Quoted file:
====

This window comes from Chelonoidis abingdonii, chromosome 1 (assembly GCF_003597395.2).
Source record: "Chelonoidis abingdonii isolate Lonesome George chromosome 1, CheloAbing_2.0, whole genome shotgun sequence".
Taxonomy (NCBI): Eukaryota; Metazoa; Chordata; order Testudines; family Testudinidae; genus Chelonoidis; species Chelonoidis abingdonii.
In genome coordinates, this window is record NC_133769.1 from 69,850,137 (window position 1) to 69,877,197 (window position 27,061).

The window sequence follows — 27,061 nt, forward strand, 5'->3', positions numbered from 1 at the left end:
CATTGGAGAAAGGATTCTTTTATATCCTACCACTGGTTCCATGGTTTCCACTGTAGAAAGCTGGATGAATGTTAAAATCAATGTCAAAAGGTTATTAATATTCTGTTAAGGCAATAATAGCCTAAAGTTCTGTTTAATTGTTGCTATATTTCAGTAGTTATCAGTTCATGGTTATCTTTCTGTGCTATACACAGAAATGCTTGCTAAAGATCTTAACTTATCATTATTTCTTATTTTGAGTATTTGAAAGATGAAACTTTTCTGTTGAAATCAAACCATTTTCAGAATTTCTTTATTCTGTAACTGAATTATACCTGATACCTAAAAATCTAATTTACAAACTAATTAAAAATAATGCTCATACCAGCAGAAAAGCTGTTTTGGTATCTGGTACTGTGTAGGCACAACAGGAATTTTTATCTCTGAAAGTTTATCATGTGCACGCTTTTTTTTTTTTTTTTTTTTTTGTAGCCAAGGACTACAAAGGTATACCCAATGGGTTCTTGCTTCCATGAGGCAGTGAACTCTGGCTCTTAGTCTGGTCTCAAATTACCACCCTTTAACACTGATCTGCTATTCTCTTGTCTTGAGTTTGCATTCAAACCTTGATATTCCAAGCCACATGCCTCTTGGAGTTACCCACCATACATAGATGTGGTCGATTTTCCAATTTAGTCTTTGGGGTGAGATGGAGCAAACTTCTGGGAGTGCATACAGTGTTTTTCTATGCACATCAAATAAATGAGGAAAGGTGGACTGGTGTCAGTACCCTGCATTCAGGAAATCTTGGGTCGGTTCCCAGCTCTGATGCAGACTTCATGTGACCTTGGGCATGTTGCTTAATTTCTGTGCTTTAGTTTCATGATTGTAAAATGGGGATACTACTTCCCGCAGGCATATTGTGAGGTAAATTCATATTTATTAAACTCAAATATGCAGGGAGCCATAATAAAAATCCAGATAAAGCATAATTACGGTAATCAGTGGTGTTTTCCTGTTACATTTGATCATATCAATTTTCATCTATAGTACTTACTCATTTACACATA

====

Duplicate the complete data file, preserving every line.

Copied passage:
This window comes from Chelonoidis abingdonii, chromosome 1 (assembly GCF_003597395.2).
Source record: "Chelonoidis abingdonii isolate Lonesome George chromosome 1, CheloAbing_2.0, whole genome shotgun sequence".
Taxonomy (NCBI): Eukaryota; Metazoa; Chordata; order Testudines; family Testudinidae; genus Chelonoidis; species Chelonoidis abingdonii.
In genome coordinates, this window is record NC_133769.1 from 69,850,137 (window position 1) to 69,877,197 (window position 27,061).

The window sequence follows — 27,061 nt, forward strand, 5'->3', positions numbered from 1 at the left end:
CATTGGAGAAAGGATTCTTTTATATCCTACCACTGGTTCCATGGTTTCCACTGTAGAAAGCTGGATGAATGTTAAAATCAATGTCAAAAGGTTATTAATATTCTGTTAAGGCAATAATAGCCTAAAGTTCTGTTTAATTGTTGCTATATTTCAGTAGTTATCAGTTCATGGTTATCTTTCTGTGCTATACACAGAAATGCTTGCTAAAGATCTTAACTTATCATTATTTCTTATTTTGAGTATTTGAAAGATGAAACTTTTCTGTTGAAATCAAACCATTTTCAGAATTTCTTTATTCTGTAACTGAATTATACCTGATACCTAAAAATCTAATTTACAAACTAATTAAAAATAATGCTCATACCAGCAGAAAAGCTGTTTTGGTATCTGGTACTGTGTAGGCACAACAGGAATTTTTATCTCTGAAAGTTTATCATGTGCACGCTTTTTTTTTTTTTTTTTTTTTTGTAGCCAAGGACTACAAAGGTATACCCAATGGGTTCTTGCTTCCATGAGGCAGTGAACTCTGGCTCTTAGTCTGGTCTCAAATTACCACCCTTTAACACTGATCTGCTATTCTCTTGTCTTGAGTTTGCATTCAAACCTTGATATTCCAAGCCACATGCCTCTTGGAGTTACCCACCATACATAGATGTGGTCGATTTTCCAATTTAGTCTTTGGGGTGAGATGGAGCAAACTTCTGGGAGTGCATACAGTGTTTTTCTATGCACATCAAATAAATGAGGAAAGGTGGACTGGTGTCAGTACCCTGCATTCAGGAAATCTTGGGTCGGTTCCCAGCTCTGATGCAGACTTCATGTGACCTTGGGCATGTTGCTTAATTTCTGTGCTTTAGTTTCATGATTGTAAAATGGGGATACTACTTCCCGCAGGCATATTGTGAGGTAAATTCATATTTATTAAACTCAAATATGCAGGGAGCCATAATAAAAATCCAGATAAAGCATAATTACGGTAATCAGTGGTGTTTTCCTGTTACATTTGATCATATCAATTTTCATCTATAGTACTTACTCATTTACACATA